We will wrap up this article as follows:

Where do the mathematical ideas of the Aztecs fit into modern life? Inventions as diverse as the automobile, the key, television, the internet, and computers would not exist without the mathematical foundations laid by the Aztecs, whose legacy has been carried down through the ages.

In what ways did the Aztecs' mathematical practises evolve? Aztec writing evolved from and built upon earlier systems such as Egyptian hieroglyphs and the Mayan dot-and-bar system. However, they independently produced a wide range of innovations, such as calendars, decimals, and the late invention of zeros as placeholders.

**Works Cited**

Andrei, Mihai. “Science ABCs – How Aztecs did the Math.” *http://www.zmescience.com*, 9 Apr. 2008, www.zmescience.com/other/science-abc/science-abc-how-aztecs-did-the-math/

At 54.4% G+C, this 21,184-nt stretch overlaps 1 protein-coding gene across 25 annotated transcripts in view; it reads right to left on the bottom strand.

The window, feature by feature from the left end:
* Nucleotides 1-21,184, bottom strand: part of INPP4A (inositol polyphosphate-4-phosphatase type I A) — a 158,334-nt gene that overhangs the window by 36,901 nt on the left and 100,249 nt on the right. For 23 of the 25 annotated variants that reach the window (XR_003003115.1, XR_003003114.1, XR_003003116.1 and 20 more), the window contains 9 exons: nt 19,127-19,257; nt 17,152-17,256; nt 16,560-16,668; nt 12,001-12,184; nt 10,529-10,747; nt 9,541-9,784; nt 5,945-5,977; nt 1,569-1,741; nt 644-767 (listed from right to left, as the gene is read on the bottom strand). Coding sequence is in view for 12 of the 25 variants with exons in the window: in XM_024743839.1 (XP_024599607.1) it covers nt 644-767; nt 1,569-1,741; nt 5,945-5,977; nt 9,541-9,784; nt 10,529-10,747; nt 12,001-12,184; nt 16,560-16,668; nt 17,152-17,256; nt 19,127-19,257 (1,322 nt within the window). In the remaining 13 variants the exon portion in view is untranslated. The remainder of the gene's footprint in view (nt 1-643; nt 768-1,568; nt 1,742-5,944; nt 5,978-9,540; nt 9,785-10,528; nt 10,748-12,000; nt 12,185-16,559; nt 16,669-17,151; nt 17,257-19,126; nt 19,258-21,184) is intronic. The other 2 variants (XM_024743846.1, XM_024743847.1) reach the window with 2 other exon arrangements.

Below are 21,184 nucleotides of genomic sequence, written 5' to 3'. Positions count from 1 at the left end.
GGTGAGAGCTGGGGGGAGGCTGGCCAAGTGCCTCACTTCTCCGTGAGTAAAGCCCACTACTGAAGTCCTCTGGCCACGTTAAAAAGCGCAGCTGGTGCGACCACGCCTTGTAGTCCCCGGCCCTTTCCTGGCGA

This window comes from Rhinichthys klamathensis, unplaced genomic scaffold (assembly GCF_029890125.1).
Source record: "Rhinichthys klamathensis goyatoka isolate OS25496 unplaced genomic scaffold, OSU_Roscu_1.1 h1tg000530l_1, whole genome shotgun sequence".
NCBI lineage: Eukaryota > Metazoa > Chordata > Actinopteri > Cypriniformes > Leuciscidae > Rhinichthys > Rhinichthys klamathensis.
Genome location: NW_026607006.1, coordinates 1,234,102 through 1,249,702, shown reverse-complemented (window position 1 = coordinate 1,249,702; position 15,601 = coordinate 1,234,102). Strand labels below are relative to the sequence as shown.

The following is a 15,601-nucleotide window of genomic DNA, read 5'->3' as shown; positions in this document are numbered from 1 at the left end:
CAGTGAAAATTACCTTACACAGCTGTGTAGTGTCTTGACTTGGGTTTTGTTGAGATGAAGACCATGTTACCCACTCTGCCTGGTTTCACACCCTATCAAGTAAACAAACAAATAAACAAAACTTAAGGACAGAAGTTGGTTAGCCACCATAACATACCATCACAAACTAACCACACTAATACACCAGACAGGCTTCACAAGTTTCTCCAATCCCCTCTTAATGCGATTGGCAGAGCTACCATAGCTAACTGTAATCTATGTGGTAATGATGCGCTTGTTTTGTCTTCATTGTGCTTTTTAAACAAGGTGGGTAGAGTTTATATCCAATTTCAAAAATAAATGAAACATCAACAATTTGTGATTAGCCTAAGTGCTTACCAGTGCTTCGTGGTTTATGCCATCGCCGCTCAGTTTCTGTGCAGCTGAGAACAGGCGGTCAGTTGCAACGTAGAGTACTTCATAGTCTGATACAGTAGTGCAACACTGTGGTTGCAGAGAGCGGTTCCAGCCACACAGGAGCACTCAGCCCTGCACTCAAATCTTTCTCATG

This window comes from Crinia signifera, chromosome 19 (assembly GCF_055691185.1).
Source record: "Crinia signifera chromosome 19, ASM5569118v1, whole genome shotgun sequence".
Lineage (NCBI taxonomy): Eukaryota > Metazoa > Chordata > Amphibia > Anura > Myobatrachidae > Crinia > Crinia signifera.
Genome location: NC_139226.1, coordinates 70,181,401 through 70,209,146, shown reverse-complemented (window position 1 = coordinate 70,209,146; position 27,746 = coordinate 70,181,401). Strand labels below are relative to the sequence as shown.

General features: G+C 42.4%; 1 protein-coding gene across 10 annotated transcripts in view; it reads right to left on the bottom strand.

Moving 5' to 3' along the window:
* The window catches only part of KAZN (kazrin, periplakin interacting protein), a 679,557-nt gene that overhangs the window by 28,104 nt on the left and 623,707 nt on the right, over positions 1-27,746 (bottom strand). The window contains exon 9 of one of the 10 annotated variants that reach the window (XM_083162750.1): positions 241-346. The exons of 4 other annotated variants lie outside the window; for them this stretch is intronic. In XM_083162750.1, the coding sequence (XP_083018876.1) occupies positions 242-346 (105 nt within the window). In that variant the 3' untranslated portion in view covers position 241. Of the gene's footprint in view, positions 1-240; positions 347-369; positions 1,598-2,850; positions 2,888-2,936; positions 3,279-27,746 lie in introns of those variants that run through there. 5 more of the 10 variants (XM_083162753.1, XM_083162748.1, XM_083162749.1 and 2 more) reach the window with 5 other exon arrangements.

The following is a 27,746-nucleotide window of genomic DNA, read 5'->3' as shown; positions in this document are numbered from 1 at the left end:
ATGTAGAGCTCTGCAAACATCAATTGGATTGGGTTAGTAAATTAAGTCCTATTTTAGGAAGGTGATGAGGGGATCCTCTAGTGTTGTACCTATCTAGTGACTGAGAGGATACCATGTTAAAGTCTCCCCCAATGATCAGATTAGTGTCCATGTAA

Holden, Constance. “How Aztecs did the Math.” *http://www.sciencemag.org*, 3 Apr. 2008

Leon, Araceli. “Math Use During Maya and Aztec Civilizations.” *http://www.hermetic.ch*, www.hermetic.ch/cal_stud/maya/mathuse.htm

Moskowitz, Clara. “Amazing Aztecs were Math Whizzes Too.” *www.livescience.com*, 2 Apr. 2008, www.livescience.com/2427-amazing-aztecs-math-whizzes.html

Siddiqui, Ajaz. “Aztec Number System.” *www.math.temple.edu*, 8 Feb. 2004, www.math.temple.edu/~zit/Native%20American/9%20Aztecs_num.pdf